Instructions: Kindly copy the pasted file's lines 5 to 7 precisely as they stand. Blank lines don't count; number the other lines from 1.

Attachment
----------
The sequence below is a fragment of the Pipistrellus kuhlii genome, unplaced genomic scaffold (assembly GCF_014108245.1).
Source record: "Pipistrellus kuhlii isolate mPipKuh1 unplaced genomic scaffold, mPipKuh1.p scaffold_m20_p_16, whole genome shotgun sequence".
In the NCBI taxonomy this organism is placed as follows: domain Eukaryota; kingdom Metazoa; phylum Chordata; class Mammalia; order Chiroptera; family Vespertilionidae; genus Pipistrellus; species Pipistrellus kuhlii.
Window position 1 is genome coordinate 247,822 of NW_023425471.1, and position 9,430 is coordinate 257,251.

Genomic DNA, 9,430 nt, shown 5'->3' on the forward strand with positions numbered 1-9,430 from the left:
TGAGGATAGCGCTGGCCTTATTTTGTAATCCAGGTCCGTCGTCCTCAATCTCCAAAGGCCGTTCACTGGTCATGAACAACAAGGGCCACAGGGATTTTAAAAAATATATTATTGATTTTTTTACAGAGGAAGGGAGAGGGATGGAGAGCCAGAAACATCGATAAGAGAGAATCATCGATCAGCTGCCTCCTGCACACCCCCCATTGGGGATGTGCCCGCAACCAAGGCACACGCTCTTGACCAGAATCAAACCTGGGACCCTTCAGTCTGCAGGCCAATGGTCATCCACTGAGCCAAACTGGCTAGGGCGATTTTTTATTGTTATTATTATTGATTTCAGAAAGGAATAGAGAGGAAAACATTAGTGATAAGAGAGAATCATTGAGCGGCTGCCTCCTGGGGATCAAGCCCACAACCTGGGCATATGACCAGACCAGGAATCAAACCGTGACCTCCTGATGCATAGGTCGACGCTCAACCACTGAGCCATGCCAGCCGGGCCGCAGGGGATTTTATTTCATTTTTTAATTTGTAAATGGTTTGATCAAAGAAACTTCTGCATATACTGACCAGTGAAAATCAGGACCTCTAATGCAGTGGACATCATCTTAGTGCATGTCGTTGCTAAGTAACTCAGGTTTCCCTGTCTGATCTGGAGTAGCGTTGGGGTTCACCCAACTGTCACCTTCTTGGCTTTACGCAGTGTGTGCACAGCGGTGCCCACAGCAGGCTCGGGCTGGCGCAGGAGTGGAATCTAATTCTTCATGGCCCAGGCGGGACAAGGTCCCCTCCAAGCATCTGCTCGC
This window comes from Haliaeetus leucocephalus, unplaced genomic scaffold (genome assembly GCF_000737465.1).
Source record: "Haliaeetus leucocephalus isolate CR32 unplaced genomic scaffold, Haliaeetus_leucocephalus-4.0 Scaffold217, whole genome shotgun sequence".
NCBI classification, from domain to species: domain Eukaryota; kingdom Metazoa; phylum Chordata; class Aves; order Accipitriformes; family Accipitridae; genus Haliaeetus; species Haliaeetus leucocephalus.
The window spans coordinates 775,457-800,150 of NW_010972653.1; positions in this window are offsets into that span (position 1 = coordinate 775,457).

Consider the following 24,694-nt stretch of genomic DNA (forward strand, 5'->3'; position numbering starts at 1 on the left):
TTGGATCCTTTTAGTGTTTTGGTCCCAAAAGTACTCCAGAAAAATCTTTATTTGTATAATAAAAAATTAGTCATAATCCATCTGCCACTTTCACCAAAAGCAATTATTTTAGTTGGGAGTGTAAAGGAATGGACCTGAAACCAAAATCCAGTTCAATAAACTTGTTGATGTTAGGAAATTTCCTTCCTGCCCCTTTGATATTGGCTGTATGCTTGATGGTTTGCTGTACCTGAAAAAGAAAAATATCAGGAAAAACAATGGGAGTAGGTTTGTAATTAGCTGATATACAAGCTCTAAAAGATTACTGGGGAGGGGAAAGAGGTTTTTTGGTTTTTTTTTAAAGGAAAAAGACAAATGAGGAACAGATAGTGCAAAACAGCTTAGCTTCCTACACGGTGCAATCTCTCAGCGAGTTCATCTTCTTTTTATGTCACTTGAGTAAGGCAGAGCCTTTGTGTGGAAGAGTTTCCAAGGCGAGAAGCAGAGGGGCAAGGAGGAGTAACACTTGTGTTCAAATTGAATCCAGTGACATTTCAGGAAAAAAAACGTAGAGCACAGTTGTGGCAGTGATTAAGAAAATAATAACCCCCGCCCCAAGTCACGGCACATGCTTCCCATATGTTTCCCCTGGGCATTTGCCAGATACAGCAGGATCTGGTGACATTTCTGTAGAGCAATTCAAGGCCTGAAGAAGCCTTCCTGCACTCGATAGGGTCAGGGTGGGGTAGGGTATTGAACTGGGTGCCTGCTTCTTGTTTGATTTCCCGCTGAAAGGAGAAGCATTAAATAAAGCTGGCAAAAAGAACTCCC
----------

Genomic DNA, 9,430 nt, shown 5'->3' on the forward strand with positions numbered 1-9,430 from the left:
TGAGGATAGCGCTGGCCTTATTTTGTAATCCAGGTCCGTCGTCCTCAATCTCCAAAGGCCGTTCACTGGTCATGAACAACAAGGGCCACAGGGATTTTAAAAAATATATTATTGATTTTTTTACAGAGGAAGGGAGAGGGATGGAGAGCCAGAAACATCGATAAGAGAGAATCATCGATCAGCTGCCTCCTGCACACCCCCCATTGGGGATGTGCCCGCAACCAAGGCACACGCTCTTGACCAGAATCAAACCTGGGACCCTTCAGTCTGCAGGCCAATGGTCATCCACTGAGCCAAACTGGCTAGGGCGATTTTTTATTGTTATTATTATTGATTTCAGAAAGGAATAGAGAGGAAAACATTAGTGATAAGAGAGAATCATTGAGCGGCTGCCTCCTGGGGATCAAGCCCACAACCTGGGCATATGACCAGACCAGGAATCAAACCGTGACCTCCTGATGCATAGGTCGACGCTCAACCACTGAGCCATGCCAGCCGGGCCGCAGGGGATTTTATTTCATTTTTTAATTTGTAAATGGTTTGATCAAAGAAACTTCTGCATATACTGACCAGTGAAAATCAGGACCTCTAATGCAGTGGACATCATCTTAGTGCATGTCGTTGCTAAGTAACTCAGGTTTCCCTGTCTGATCTGGAGTAGCGTTGGGGTTCACCCAACTGTCACCTTCTTGGCTTTACGCAGTGTGTGCACAGCGGTGCCCACAGCAGGCTCGGGCTGGCGCAGGAGTGGAATCTAATTCTTCATGGCCCAGGCGGGACAAGGTCCCCTCCAAGCATCTGCTCGC
This window comes from Haliaeetus leucocephalus, unplaced genomic scaffold (genome assembly GCF_000737465.1).